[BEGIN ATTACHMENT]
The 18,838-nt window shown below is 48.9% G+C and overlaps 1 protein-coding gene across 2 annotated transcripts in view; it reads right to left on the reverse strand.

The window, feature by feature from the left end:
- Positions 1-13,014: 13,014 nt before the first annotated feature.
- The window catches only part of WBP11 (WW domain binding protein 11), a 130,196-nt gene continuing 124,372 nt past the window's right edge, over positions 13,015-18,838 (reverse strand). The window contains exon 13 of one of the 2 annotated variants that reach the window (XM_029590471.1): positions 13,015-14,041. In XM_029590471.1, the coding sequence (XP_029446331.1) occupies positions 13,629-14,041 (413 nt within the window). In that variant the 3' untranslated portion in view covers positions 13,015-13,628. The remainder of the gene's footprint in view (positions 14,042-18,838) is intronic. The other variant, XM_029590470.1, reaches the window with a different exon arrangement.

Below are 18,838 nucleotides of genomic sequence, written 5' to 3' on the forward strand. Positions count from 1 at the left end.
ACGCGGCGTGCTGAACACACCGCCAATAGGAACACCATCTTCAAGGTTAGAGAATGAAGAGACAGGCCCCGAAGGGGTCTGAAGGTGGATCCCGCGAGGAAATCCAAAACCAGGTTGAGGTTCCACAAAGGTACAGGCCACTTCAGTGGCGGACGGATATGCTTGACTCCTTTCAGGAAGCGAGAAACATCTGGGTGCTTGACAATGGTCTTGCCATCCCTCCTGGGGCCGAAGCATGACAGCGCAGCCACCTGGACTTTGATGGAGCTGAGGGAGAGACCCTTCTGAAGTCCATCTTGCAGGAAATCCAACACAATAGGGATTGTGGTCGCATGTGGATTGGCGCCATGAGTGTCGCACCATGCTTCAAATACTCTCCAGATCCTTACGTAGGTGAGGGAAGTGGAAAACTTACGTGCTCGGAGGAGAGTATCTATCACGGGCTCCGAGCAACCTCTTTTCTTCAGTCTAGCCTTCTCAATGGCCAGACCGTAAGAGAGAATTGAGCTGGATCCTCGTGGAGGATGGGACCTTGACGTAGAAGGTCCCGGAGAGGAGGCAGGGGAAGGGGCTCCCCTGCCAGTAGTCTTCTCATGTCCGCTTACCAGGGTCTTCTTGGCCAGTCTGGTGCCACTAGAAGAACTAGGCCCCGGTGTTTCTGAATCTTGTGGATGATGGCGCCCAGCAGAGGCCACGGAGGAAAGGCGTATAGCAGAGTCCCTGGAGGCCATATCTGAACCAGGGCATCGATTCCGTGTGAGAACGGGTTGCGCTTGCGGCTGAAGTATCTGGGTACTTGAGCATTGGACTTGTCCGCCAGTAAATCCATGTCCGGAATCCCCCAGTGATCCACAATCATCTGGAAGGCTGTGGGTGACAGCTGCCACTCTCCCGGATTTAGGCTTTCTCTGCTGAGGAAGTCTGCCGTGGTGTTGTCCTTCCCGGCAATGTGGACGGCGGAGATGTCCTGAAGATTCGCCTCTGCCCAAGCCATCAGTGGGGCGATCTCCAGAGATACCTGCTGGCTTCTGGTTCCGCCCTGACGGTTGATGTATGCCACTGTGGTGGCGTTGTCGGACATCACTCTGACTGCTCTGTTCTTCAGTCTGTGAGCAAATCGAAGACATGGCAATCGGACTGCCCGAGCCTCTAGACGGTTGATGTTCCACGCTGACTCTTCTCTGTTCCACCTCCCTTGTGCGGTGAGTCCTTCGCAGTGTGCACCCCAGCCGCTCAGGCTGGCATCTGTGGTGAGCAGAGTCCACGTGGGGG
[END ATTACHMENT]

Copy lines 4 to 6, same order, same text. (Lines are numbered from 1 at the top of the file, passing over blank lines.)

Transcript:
- The window catches only part of WBP11 (WW domain binding protein 11), a 130,196-nt gene continuing 124,372 nt past the window's right edge, over positions 13,015-18,838 (reverse strand). The window contains exon 13 of one of the 2 annotated variants that reach the window (XM_029590471.1): positions 13,015-14,041. In XM_029590471.1, the coding sequence (XP_029446331.1) occupies positions 13,629-14,041 (413 nt within the window). In that variant the 3' untranslated portion in view covers positions 13,015-13,628. The remainder of the gene's footprint in view (positions 14,042-18,838) is intronic. The other variant, XM_029590470.1, reaches the window with a different exon arrangement.

Below are 18,838 nucleotides of genomic sequence, written 5' to 3' on the forward strand. Positions count from 1 at the left end.
ACGCGGCGTGCTGAACACACCGCCAATAGGAACACCATCTTCAAGGTTAGAGAATGAAGAGACAGGCCCCGAAGGGGTCTGAAGGTGGATCCCGCGAGGAAATCCAAAACCAGGTTGAGGTTCCACAAAGGTACAGGCCACTTCAGTGGCGGACGGATATGCTTGACTCCTTTCAGGAAGCGAGAAACATCTGGGTGCTTGACAATGGTCTTGCCATCCCTCCTGGGGCCGAAGCATGACAGCGCAGCCACCTGGACTTTGATGGAGCTGAGGGAGAGACCCTTCTGAAGTCCATCTTGCAGGAAATCCAACACAATAGGGATTGTGGTCGCATGTGGATTGGCGCCATGAGTGTCGCACCATGCTTCAAATACTCTCCAGATCCTTACGTAGGTGAGGGAAGTGGAAAACTTACGTGCTCGGAGGAGAGTATCTATCACGGGCTCCGAGCAACCTCTTTTCTTCAGTCTAGCCTTCTCAATGGCCAGACCGTAAGAGAGAATTGAGCTGGATCCTCGTGGAGGATGGGACCTTGACGTAGAAGGTCCCGGAGAGGAGGCAGGGGAAGGGGCTCCCCTGCCAGTAGTCTTCTCATGTCCGCTTACCAGGGTCTTCTTGGCCAGTCTGGTGCCACTAGAAGAACTAGGCCCCGGTGTTTCTGAATCTTGTGGATGATGGCGCCCAGCAGAGGCCACGGAGGAAAGGCGTATAGCAGAGTCCCTGGAGGCCATATCTGAACCAGGGCATCGATTCCGTGTGAGAACGGGTTGCGCTTGCGGCTGAAGTATCTGGGTACTTGAGCATTGGACTTGTCCGCCAGTAAATCCATGTCCGGAATCCCCCAGTGATCCACAATCATCTGGAAGGCTGTGGGTGACAGCTGCCACTCTCCCGGATTTAGGCTTTCTCTGCTGAGGAAGTCTGCCGTGGTGTTGTCCTTCCCGGCAATGTGGACGGCGGAGATGTCCTGAAGATTCGCCTCTGCCCAAGCCATCAGTGGGGCGATCTCCAGAGATACCTGCTGGCTTCTGGTTCCGCCCTGACGGTTGATGTATGCCACTGTGGTGGCGTTGTCGGACATCACTCTGACTGCTCTGTTCTTCAGTCTGTGAGCAAATCGAAGACATGGCAATCGGACTGCCCGAGCCTCTAGACGGTTGATGTTCCACGCTGACTCTTCTCTGTTCCACCTCCCTTGTGCGGTGAGTCCTTCGCAGTGTGCACCCCAGCCGCTCAGGCTGGCATCTGTGGTGAGCAGAGTCCACGTGGGGG